It could be used by the military to develop a “pattern of life” analysis on suspected enemy combatants or intelligence targets in war zones. It could determine, for example, who was responsible for placing an improvised explosive device.

The Department of Homeland Security has leased the same or similar technology described as Persistent Ground Surveillance System(s) (PGSS) through the Department of Defense, according to a 2016 Government Accountability Office report. It is not clear whether the exact technology to be used at the Capitol has been previously fielded domestically by any other agency.

Last month, a Federal Appeals Court ruled against a Baltimore Police Department’s use of persistent surveillance technology similar to the Pentagon’s “Gorgon Stare” technology, which incorporates wide-area motion imagery (WAMI) technology pods mounted on aircraft. The system allowed police to track hundreds of moving targets at once throughout a large geographical footprint. The court said the program was unconstitutional and violated the Fourth Amendment protection against unreasonable search and seizure.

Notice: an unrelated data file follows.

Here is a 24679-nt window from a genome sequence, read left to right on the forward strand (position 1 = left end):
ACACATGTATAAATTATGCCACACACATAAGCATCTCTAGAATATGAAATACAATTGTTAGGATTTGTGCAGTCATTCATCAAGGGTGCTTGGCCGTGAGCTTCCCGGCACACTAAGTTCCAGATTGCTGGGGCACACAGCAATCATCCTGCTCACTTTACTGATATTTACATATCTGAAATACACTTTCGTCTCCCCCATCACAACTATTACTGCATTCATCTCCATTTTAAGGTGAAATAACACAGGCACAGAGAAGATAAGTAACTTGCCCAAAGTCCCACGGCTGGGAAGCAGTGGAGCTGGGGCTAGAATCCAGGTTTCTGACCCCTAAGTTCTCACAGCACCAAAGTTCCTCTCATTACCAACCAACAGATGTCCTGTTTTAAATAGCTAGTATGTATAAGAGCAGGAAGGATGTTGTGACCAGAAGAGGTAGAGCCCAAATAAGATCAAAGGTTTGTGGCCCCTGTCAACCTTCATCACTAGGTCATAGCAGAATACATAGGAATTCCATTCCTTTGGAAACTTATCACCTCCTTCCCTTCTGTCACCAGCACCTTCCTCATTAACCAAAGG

The technology used in the pilot program in Baltimore, known as Aerial Investigation Research, was owned by a private company and the pilot program was privately funded. The technology allowed the police department to capture up to 12 hours of footage per day.

An independent audit team from New York University’s School of Law found that the Baltimore Police Department retained a significant amount of the imagery from the surveillance system and used the footage to track individuals across multiple days.